This story was written by Andrew Perez.
Having already spent tens of millions of dollars to install two of President Donald Trump’s justices on the Supreme Court, a conservative dark money group now says it plans to spend millions more to confirm Trump nominee Amy Coney Barrett, who has issued rulings favorable to corporate interests.
The money raised by the Judicial Crisis Network (JCN) comes from untraceable sources — and Barrett previously rebuffed a Democratic senator’s request that she ask outside groups to refrain from spending big money to try to influence a congressional review of her appellate court nomination.
JCN previously spent as much as $27 million to block President Barack Obama’s 2016 Supreme Court pick and place conservative jurists Neil Gorsuch and Brett Kavanaugh on the high court. As The Daily Poster previously reported, JCN received $15.9 million from a single anonymous donor between July 2018 and June 2019, the tax period covering the Kavanaugh fight.
Now, JCN says it will spend at least $10 million supporting Barrett’s confirmation. That’s in addition to astroturf lobbying campaigns by the Koch Network’s Americans for Prosperity and the U.S. Chamber of Commerce. The Chamber plans to encourage its members to “elevate Barrett's platform and explain why her confirmation is aligned with the business community’s priorities,” according to Axios.
JCN is the darkest of dark money groups. While nonprofits aren’t required to publicly reveal their donors, some contributor names generally drip out over time — usually in tax returns filed by other nonprofits, or in voluntary political contribution disclosures by big corporations. That hasn’t happened with JCN.
Despite its massive spending, the group’s funding sources remain a total mystery. JCN’s doesn’t show up in the corporate contribution database compiled by the Center for Political Accountability. A thorough review of Internal Revenue Service nonprofit data by The Daily Poster did not turn up any donations to JCN, either.
Barrett Silent On Dark Money Spending
JCN is closely tied to Trump’s top judicial adviser Leonard Leo, a longtime executive at the Federalist Society, the conservative lawyers network based in Washington, D.C. The Daily Beast reported in 2018 that Leo “effectively controls the Judicial Crisis Network.” Since 2017, the group has reported paying more than $1.4 million to a Virginia LLC linked to Leo.
Shortly after Justice Ruth Bader Ginsburg’s death, JCN announced it was launching a $2.2 million ad campaign calling on the Senate to “follow precedent” and “confirm the nominee,” who hadn’t been named yet. On Saturday, JCN said it was spending $3 million on ads promoting Trump’s pick, Amy Coney Barrett, and ultimately “expects to spend at least $10 million on the effort.”
JCN’s first TV buy supporting Barrett is a slick candidate-style ad that makes it look like she’s running for office.
In 2017, after Barrett was nominated by Trump to serve on the Seventh Circuit Court of Appeals, Sen. Dick Durbin, D-Ill., asked her: “Do you want outside groups or special interests to make undisclosed donations to front organizations like the Judicial Crisis Network in support of your nomination?”
Barrett responded: “I am unaware of any outside groups or special interests having made donations on my behalf. I have not and will not solicit donations from anyone. Indeed, doing so would be a violation of my ethical responsibilities as a judicial nominee.”
Pressed about whether she would “discourage donors from making such undisclosed donations” or “call for the donors to make their donations public,” Barrett referred Durbin to her previous answer.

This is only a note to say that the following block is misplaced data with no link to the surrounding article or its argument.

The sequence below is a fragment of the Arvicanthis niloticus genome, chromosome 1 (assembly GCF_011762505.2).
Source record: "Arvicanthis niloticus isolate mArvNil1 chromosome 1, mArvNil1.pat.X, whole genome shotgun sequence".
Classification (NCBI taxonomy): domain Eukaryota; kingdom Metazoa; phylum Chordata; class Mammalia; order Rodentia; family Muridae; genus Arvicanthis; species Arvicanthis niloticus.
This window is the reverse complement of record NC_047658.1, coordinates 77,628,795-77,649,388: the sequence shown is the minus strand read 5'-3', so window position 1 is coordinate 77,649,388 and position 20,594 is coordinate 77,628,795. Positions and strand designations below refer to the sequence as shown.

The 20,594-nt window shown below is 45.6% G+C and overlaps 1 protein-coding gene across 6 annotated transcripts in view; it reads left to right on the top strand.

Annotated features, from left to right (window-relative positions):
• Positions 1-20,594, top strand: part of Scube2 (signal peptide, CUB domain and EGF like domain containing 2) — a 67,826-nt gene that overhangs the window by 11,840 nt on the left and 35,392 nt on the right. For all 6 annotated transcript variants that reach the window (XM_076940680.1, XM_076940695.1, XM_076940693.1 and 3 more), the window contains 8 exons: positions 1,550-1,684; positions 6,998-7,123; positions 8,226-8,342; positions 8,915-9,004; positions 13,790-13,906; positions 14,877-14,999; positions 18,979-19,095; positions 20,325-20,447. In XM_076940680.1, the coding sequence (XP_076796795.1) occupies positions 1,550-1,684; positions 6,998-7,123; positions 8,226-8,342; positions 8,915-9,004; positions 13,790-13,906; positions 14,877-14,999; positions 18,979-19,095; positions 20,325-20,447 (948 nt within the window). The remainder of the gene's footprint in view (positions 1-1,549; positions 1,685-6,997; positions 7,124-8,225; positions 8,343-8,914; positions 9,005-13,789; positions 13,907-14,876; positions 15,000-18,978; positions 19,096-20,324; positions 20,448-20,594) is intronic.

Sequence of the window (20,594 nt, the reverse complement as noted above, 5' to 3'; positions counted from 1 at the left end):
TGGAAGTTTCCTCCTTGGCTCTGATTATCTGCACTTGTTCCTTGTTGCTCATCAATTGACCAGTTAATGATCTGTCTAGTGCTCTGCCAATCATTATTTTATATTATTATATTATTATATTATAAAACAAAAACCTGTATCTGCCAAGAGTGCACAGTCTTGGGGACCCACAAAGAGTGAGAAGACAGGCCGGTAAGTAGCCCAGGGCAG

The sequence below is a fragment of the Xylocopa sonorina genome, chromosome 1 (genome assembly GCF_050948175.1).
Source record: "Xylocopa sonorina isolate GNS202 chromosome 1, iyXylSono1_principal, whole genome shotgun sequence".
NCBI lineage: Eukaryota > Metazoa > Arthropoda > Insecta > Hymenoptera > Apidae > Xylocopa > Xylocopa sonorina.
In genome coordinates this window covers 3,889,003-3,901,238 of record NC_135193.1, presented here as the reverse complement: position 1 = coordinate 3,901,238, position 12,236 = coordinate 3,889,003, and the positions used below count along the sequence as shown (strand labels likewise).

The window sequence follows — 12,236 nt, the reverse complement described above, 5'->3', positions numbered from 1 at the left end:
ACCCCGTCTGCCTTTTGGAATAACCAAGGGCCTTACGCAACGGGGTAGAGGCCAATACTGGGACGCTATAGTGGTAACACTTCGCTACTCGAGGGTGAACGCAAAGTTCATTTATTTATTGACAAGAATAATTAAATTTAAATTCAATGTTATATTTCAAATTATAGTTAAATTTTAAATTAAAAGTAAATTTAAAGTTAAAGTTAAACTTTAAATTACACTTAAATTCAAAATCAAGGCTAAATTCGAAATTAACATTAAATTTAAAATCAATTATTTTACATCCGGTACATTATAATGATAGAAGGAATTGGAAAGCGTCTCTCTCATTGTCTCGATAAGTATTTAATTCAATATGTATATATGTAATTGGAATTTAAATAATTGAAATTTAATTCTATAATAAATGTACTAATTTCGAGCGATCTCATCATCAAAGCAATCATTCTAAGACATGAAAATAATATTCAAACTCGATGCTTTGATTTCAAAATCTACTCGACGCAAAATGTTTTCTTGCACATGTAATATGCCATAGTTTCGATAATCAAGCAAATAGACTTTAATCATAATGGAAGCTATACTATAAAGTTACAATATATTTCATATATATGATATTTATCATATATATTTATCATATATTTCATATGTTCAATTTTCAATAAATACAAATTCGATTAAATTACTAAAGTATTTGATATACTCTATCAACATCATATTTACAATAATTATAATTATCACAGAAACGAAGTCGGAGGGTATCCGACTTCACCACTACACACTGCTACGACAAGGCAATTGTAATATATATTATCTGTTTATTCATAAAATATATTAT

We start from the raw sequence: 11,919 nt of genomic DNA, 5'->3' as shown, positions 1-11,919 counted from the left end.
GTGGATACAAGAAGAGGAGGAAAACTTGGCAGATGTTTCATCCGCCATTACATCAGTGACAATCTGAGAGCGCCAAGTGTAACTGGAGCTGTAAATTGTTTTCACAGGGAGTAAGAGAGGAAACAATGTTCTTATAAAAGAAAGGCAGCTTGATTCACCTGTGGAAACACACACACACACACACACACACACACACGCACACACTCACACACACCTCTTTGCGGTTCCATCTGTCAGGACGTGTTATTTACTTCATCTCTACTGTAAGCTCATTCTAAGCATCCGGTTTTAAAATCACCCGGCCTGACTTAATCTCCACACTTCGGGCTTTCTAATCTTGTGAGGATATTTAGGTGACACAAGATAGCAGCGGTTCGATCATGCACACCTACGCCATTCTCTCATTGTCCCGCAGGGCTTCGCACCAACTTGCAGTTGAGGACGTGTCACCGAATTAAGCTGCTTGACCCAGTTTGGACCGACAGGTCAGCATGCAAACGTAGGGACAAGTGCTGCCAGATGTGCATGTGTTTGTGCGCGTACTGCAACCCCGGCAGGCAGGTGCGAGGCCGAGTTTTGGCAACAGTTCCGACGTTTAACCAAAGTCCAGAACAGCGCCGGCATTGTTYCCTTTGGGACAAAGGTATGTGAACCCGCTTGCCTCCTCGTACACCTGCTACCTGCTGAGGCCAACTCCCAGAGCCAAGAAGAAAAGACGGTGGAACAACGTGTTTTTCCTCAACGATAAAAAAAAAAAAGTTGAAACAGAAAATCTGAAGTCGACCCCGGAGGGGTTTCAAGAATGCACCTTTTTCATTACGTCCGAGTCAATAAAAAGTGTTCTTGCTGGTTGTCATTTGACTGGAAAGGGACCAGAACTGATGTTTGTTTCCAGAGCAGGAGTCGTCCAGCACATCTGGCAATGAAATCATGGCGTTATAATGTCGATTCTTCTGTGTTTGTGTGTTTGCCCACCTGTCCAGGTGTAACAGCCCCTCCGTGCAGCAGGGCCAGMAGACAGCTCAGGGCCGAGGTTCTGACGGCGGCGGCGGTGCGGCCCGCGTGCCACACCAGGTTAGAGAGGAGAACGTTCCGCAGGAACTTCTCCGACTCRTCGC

In 2018, liberals formed their own dark money group, Demand Justice, to be Democrats’ counterweight to JCN. Although the group has pledged to spend $10 million to block Barrett’s nomination, its influence doesn’t compare to the right-wing courts network.
JCN has the benefit of working with a party and conservative outside groups that are firmly committed to stacking the courts by all means necessary, while some Democratic lawmakers have signaled preemptive surrender and others appear more interested in demonstrating their respect for apolitical norms.
Durbin, for example, said on Saturday that Senate Democrats won’t be able to prevent Barrett’s confirmation: “We can slow it down perhaps a matter of hours — maybe days at the most — but we can’t stop the outcome.”
“Special Interests Scheming”
For years, much of the money raised by JCN was funneled through a dark money group called the Wellspring Committee. The group is basically another black hole — its donors are completely unknown, too. The group shut down in late 2018 and only sent $35,000 to JCN that year.
Although JCN’s funding sources remain secret, it’s clear that the group deals in huge dollars. The group brought in six anonymous seven-figure donations between mid-2018 and 2019, including the $15.9 million gift. In 2016, the Wellspring Committee received nearly 90 percent of its revenue from a single $28.5 million donation, and passed $23.5 million to JCN.
All of these massive, anonymous donations have been used to help install deeply conservative judges on the high court for the rest of their lifetimes. Much of the media focus on the court battles has revolved around the potential of future abortion restrictions, for good reason.
But the John Roberts-led Supreme Court has been churning out victory after victory for corporate interests since 2006, siding with the U.S. Chamber, the nation’s top business lobby, in 70 percent of cases. Corporate influence over the court will likely only become more pronounced with a 6-3 conservative majority.
“A baked-in bias within the federal judiciary for special interests scheming behind dark money front groups is a rotten situation,” Sen. Sheldon Whitehouse, D-R.I., tweeted on Monday. “It inflicts long-term harm on our judiciary.”
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